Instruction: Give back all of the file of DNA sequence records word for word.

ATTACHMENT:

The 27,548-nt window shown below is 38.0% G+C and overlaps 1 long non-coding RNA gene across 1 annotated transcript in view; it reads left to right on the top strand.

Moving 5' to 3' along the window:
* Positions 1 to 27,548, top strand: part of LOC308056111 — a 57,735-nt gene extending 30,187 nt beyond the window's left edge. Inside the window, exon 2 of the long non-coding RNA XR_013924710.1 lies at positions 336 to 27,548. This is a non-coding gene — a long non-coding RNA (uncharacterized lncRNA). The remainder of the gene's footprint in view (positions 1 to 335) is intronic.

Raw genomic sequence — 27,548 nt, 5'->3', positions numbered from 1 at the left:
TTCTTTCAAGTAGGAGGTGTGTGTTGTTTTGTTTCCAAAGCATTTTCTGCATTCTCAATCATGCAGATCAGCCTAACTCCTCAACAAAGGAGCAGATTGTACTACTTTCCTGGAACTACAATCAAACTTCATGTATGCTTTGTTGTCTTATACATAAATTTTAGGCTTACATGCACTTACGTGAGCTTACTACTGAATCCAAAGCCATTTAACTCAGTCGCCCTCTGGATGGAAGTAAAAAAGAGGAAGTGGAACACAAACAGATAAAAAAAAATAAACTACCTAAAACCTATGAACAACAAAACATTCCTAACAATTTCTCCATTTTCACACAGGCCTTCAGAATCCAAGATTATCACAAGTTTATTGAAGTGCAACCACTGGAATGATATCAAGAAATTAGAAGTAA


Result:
The 27,548-nt window shown below is 38.0% G+C and overlaps 1 long non-coding RNA gene across 1 annotated transcript in view; it reads left to right on the top strand.

Moving 5' to 3' along the window:
* Positions 1 to 27,548, top strand: part of LOC308056111 — a 57,735-nt gene extending 30,187 nt beyond the window's left edge. Inside the window, exon 2 of the long non-coding RNA XR_013924710.1 lies at positions 336 to 27,548. This is a non-coding gene — a long non-coding RNA (uncharacterized lncRNA). The remainder of the gene's footprint in view (positions 1 to 335) is intronic.

Raw genomic sequence — 27,548 nt, 5'->3', positions numbered from 1 at the left:
TTCTTTCAAGTAGGAGGTGTGTGTTGTTTTGTTTCCAAAGCATTTTCTGCATTCTCAATCATGCAGATCAGCCTAACTCCTCAACAAAGGAGCAGATTGTACTACTTTCCTGGAACTACAATCAAACTTCATGTATGCTTTGTTGTCTTATACATAAATTTTAGGCTTACATGCACTTACGTGAGCTTACTACTGAATCCAAAGCCATTTAACTCAGTCGCCCTCTGGATGGAAGTAAAAAAGAGGAAGTGGAACACAAACAGATAAAAAAAAATAAACTACCTAAAACCTATGAACAACAAAACATTCCTAACAATTTCTCCATTTTCACACAGGCCTTCAGAATCCAAGATTATCACAAGTTTATTGAAGTGCAACCACTGGAATGATATCAAGAAATTAGAAGTAA